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Beauty Unmasked For All To See

Publication Date: 
May 07, 2014
Source: 
The New York Times
Author: 
Bee Shapiro

The New York Times quotes Professor Deborah Rhode on the differences in standards of appearance for men and women in the workplace. 

One is accustomed to seeing celebrity profiles beginning with avowals that the subject is wearing “no makeup,” and rolling one’s eyes. Yet, for a few seasons, either on the catwalk, sidewalk or information superhighway, a no-makeup look seems to be emerging as the gold (or beige?) standard.

In what is perhaps a bid for that modern buzzword “authenticity,” celebrities like BeyoncĂ© and Gwyneth Paltrow post selfies, proudly barefaced, sometimes with the hashtag #nomakeup. Slate suggested the no-makeup “trend” may be linked to normcore, a questionable fashion movement inspired by a suburban aesthetic, while other commentators think it’s a balance between pragmatism and feminism.

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Deborah Rhode, a law professor at Stanford and author of “The Beauty Bias,” has made even stronger statements on the topic. Makeup expectations, particularly in the workplace, are “about gender subordination,” she said.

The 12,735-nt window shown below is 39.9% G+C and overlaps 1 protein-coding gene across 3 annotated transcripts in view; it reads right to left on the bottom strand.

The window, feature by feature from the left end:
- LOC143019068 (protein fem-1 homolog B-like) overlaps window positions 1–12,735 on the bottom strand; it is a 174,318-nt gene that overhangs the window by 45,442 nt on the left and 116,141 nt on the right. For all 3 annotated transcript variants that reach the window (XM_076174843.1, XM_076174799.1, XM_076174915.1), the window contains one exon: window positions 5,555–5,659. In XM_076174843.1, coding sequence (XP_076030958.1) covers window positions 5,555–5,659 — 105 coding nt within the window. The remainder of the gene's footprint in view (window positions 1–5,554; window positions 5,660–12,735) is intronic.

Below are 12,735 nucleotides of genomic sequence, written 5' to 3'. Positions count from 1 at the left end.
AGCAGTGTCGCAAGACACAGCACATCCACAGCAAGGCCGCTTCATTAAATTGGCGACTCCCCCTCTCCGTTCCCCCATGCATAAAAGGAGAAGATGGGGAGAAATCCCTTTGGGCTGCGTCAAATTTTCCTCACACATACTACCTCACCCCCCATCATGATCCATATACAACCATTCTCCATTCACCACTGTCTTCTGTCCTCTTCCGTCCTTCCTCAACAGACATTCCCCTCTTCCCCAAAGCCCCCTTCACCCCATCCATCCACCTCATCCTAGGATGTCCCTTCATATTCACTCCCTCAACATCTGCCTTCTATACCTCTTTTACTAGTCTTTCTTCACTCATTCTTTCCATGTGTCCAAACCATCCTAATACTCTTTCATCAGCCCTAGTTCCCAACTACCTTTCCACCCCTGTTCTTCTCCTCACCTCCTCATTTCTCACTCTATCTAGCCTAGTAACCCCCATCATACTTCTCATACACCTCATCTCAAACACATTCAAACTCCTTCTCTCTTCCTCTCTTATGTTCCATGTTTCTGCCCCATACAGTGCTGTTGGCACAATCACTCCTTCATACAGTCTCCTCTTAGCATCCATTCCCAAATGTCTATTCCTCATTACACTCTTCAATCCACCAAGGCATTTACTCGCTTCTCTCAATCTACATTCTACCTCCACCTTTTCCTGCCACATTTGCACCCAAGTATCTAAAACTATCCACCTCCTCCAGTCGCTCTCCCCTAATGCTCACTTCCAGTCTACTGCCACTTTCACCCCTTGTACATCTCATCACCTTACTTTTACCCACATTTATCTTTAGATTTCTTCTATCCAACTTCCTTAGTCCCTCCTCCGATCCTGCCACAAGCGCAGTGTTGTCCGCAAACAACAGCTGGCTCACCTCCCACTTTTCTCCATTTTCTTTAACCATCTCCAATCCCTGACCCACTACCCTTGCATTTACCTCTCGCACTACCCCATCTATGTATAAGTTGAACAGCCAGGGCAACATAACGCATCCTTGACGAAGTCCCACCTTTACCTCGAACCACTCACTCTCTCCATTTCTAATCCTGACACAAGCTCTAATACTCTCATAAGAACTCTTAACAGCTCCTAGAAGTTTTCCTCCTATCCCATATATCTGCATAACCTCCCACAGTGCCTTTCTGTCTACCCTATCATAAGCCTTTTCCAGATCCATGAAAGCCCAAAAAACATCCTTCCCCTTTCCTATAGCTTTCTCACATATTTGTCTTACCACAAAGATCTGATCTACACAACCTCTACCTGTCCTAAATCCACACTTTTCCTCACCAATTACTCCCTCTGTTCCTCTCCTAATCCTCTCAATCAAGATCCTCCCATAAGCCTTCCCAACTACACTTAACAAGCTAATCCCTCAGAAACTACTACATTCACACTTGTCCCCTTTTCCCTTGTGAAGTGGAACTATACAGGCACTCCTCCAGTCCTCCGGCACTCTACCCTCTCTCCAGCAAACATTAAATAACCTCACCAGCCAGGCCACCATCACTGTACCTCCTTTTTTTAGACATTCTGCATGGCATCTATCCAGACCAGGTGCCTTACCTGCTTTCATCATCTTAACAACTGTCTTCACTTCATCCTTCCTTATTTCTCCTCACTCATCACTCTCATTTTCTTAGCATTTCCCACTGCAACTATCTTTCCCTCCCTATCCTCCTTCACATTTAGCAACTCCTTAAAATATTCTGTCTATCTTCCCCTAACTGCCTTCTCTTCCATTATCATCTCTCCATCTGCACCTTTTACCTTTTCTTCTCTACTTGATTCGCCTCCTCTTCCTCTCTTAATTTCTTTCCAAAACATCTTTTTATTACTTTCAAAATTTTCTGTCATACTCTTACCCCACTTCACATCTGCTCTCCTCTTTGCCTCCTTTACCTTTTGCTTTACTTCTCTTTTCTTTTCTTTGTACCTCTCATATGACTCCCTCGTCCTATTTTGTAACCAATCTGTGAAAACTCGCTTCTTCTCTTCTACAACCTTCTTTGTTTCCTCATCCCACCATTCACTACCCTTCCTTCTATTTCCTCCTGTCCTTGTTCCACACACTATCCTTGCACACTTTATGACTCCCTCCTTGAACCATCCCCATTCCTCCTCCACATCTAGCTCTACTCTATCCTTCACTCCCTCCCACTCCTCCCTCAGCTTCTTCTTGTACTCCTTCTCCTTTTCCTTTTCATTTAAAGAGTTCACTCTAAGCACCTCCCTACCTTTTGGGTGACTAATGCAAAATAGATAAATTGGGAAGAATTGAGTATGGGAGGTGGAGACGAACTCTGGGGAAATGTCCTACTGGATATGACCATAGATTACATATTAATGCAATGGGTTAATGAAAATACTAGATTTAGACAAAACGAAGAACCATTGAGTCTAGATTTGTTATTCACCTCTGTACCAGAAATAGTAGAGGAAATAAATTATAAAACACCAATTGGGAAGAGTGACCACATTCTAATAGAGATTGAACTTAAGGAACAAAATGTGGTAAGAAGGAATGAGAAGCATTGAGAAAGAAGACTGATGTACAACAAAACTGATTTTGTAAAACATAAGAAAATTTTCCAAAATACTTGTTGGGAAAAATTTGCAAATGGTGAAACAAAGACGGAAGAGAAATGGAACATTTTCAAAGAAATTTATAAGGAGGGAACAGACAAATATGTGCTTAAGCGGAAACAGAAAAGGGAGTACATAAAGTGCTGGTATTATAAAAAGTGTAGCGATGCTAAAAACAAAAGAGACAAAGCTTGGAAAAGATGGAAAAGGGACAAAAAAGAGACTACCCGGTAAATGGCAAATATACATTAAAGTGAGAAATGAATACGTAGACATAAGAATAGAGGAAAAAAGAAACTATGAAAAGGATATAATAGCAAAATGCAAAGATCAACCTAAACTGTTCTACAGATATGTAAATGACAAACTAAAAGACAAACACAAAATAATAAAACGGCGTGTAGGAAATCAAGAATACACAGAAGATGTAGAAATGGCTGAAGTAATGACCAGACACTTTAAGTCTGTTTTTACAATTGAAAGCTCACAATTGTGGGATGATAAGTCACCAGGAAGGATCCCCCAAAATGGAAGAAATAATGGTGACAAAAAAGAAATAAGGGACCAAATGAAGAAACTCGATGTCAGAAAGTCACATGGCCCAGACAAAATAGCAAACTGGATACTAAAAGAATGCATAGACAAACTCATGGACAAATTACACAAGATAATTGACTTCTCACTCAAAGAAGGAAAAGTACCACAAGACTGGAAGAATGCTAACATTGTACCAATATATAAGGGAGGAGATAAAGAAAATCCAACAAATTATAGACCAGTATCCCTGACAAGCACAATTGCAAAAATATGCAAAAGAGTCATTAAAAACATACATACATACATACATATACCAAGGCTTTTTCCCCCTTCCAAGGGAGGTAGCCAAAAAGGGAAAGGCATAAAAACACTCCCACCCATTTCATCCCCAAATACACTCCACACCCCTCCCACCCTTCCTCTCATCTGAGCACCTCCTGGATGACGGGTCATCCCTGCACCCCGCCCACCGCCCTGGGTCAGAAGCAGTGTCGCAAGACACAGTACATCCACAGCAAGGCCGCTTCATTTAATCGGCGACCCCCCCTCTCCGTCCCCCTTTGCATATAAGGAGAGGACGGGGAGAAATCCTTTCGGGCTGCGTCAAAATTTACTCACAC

“Women are subject to much more rigorous standards for their appearance,” Ms. Rhode said. In Silicon Valley, top male tech entrepreneurs can get away with shoddy grooming, jeans and T-shirts, she said, while women like Sheryl Sandberg and Marissa Mayer appear in full makeup. “There’s an assumption that a woman is somehow less professional if she doesn’t wear any makeup at work,” Ms. Rhode said. “But it’s really women being subject to a double standard. They are faulted for caring too much or not enough. Either they ‘let themselves go’ or are ‘vain and narcissistic.’ ”

Ms. Rhode hopes that makeup or lack thereof will one day be separated from competence. “I gave a lecture today and I want to be judged by my content and not the color of my lipstick,” she said. Ms. Silverman, who wears little makeup, but admits that she may boost her mood by slicking on a bright lipstick, is more lenient. “For me, I can be a good director and run a Broadway show without having to wear makeup, but I’m also behind the scenes,” she said. “Maybe someone else feels different. It’s really a choice.”